• Launching your career COMPETENCIES AND SKILLS The skills recruiters look for and how to get them. Understanding the skills or competencies recruiters are looking for is vital when it comes to making successful applications and doing well in interviews. By giving examples to show that you have the skills they require, you are more likely to convince them of your ability to do the job. Start with the job advert. For example, if it says, ‘We’re looking for a hard-working Accounts Officer to join our busy team’, then ‘hard-working’ indicates they want someone who is committed and determined, and ‘busy team’ infers the candidate is likely to need to be a good team worker. Looking at the job description and person specification will explain the skills they are looking for. If you see an ‘E’ or ‘Essential’ listed next to a specific skill, you must have this to succeed, so evidence it clearly in your application. ‘D’ is for ‘Desirable’ – try to cover as many of these as possible in your application as it could set you apart from another candidate. Giving examples of your skills on applications and at interviews gives employers evidence of your ability to do this element of the job, as the grid below shows. Skills sought Examples of evidence? Written and verbal communication Is your writing fresh and succinct? Do you talk to people in different and appropriate ways depending on the situation? Via my weekly London marathon blog, I wrote about my training and why I decided to race. This encouraged friends – and even strangers – to donate to my selected charity. Teamwork Can you work with other people? Can you work towards a team goal rather than personal glory? In my role as marketing officer for the Law Society, I organised the Committee to deliver an effective membership campaign. Commercial awareness Do you know what’s going on in your chosen industry? Can you spot a lucrative business opportunity? I participated in a business challenge, which provided an insight into a variety of factors affecting a business. Attention to detail Is your work thoroughly checked without being late? Can your boss be confident that what you’ve written is correct? I wrote a short product review during a summer internship to a tight deadline. Time management (organisation) Can you prioritise your work and balance work life and social life? I managed a final-year project, volunteer schedule and ran a small business. Decision making Can you select the best course of action from multiple alternatives and justify your decisions logically? I decided to cancel one of two related fundraising events after reviewing options, and explained this to students. Adaptability and flexibility Are you thrown by changing circumstances or are you able to switch from one thing to another? I was asked to take on the role of team leader on a volunteering project at the last minute. Responsibility and reliability Can you be trusted to take on important work from day one? As a part-time sales assistant, I took on responsibility to train new members of staff at the department store. Leadership Can you lead a team? Can you delegate and motivate effectively? I led and motivated a new tennis team to train at weekends, and created the post of vice-captain to support scheduling work. Research and analysis 10 What does this mean? Can you find information and process it for different purposes? I used various research methods in my dissertation. THE CAREERS SERVICE GUIDE London 2014 www.careers.lon.ac.uk
  • Launching your career HOW TO GET AN EDGE Do something you enjoy Create your own opportunities. As well as looking to gain work experience and internships with companies, there are a number of things that you can do yourself to gain practical experience, develop your skills and boost your CV, making you stand out from the crowd to employers. Why not try the following to boost your skills and interests? Be a committee member of a club or society, or set up your own – this shows leadership and ability to motivate others. Independent travel can demonstrate practical problem solving, organisational and planning skills, as well as cultural understanding and sensitivity. Become a class rep, or stand for Student Union positions – these are useful ways of gaining responsibility and developing leadership skills. Start a blog or submit articles to websites, magazines and newspapers. Being able to write clearly and concisely in a way that is suitable for the intended audience is important in every industry, but particularly in marketing and PR roles. Part-time work – don’t forget how a retail or restaurant job can help you develop commercial awareness, understand how to deal with customers and work in a team to meet targets. Run a fundraising event or campaign – this shows your organisation and planning skills. Start a business – sell Put on a play or gig to develop event management and marketing skills. products on Ebay, start turtoring, sell cakes to gain practical business skills at a grassroots level. Enter writing or business competitions. Volunteer – build a database or website, develop a marketing campaign, write information leaflets... the opportunities are endless. www.careers.lon.ac.uk Getting involved with other projects outside of your course shows initiative, drive and enthusiasm, which are all important to recruiters. Employers aren’t just looking for academics – they want real people with interests and skills, so do something you enjoy or try something you have never done before. At the same time this will help you develop skills such as communication, team-working and negotiation. If the experience is linked to the industry you are looking to get in to, it also shows dedication to that area of employment. Start your own media or publishing project – approach the media or communication sabbatical officer in the Students’ Union for advice. THE CAREERS SERVICE GUIDE London 2014 11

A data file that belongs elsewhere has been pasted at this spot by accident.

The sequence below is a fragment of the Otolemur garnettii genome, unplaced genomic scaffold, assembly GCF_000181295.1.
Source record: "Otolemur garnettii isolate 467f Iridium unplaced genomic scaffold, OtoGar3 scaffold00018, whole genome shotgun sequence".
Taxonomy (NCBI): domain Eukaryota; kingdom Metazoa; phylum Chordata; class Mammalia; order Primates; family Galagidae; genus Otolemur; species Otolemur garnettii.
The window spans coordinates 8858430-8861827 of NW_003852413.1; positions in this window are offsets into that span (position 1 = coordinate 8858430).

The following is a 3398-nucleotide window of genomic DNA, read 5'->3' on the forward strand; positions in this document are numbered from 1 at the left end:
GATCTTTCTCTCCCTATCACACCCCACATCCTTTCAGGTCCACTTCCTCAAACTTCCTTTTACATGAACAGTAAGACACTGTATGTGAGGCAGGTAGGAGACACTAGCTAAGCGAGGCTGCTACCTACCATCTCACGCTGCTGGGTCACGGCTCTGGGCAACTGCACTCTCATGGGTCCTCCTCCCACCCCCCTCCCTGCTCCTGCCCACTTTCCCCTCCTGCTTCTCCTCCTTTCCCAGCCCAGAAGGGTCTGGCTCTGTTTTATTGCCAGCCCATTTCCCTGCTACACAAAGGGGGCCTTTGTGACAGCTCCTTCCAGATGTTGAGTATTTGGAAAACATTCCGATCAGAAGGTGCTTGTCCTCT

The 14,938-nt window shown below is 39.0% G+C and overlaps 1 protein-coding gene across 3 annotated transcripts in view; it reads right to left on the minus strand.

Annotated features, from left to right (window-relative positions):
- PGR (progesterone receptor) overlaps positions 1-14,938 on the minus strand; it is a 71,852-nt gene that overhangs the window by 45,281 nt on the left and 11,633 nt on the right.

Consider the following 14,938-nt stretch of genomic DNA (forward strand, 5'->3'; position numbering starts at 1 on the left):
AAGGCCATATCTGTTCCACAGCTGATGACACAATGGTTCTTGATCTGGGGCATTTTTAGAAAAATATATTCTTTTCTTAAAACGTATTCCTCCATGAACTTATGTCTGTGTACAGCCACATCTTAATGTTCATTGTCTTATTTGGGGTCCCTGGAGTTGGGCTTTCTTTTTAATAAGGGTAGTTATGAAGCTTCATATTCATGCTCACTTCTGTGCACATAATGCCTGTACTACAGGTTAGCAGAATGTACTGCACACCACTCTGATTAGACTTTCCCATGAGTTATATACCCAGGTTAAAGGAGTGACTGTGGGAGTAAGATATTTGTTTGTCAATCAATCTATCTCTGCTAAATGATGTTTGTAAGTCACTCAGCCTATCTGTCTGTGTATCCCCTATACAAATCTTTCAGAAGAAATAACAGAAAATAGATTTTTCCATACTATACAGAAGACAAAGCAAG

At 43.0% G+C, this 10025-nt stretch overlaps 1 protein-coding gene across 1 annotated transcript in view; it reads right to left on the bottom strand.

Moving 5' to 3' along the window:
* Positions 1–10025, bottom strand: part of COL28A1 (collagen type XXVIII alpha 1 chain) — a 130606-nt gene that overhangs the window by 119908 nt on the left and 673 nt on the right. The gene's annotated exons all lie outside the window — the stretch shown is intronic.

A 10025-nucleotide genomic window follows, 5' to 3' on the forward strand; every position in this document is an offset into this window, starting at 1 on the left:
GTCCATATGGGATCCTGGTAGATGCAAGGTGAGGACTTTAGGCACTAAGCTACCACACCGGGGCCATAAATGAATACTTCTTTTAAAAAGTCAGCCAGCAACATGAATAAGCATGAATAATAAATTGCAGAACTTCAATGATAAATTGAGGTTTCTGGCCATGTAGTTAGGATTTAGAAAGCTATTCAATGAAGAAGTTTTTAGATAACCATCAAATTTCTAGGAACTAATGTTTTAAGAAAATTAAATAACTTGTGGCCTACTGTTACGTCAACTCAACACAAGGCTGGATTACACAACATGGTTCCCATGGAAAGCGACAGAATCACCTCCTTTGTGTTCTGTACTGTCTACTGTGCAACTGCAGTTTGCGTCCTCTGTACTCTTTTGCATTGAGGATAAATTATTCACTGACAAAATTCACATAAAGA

• Launching your career As well as boosting your skills and experiences, the activities on the previous page also allow you to: • develop your contacts, which will be useful for future networking. • make informed job choices, as you can consider what skills you have developed and which activities you enjoy to help you choose your next step. • fill a gap on your CV. If you need to develop your commercial awareness, leadership or project-management skills, for example, get involved with activities where you can build experience in that particular area. Most importantly, sell the skills that you have gained in a way that will be attractive to employers. Don’t just focus on any routine tasks that you undertook; ask yourself what you actually learned from the experience. What skills have you developed, and how has your understanding of the sector increased? 12 Entrepreneurship for all Many students start their own businesses, ranging from selling cakes to building websites, either when they graduate or even during their studies. This can be great experience as running a business develops skills such as innovative thinking, leadership, business planning and the ability to deal with the unexpected – all of which are valuable to future employers as well as your future business ventures. Even a failed first business looks great on a CV, as employers (often entrepreneurs themselves) will value the skills demonstrated. Most universities offer support to budding entrepreneurs and there are local and national sources of finance available to students who do so. Most students starting a business work on it part time during the weekends and holidays so they can concentrate fully on their studies during term time – after all, working for yourself means working the hours that suit you. And, if they sell something they can use the money raised to contribute towards the cost of their studies. If you are interested in starting your own business, why not enter a business challenge or business idea competition to get your commercial awareness up to scratch? Many large companies run their own business competitions and your college may run its own competition or challenge too. THE CAREERS SERVICE GUIDE London 2014 Another good idea is to join your college’s Enterprise Society and check out these links for further information and ideas: Business in You: greatbusiness.gov.uk offers: • a finance finder (searchable database) • information on business support schemes • access to a mentor, events, workshops and seminars in your area • case studies and blog for updates • an email sign-up facility, so they can send resources targeted to your situation. Shell Livewire: www.shell-livewire.org provides: • advice, funding, a discussion forum and events focused on the 16 to 30 age group • a video lounge for information and inspiration, including elevator pitches, case studies and ‘how to’ guides • an excellent range of easy-to-read information on topics from generating ideas to marketing and promotion • advice on e-commerce, employing others and setting up a work space. HMRC: www.hmrc.gov.uk/startingup gives you: • everything you need to know about finance, VAT, National Insurance and tax • additional support available through webinars, YouTube videos and workshops. www.careers.lon.ac.uk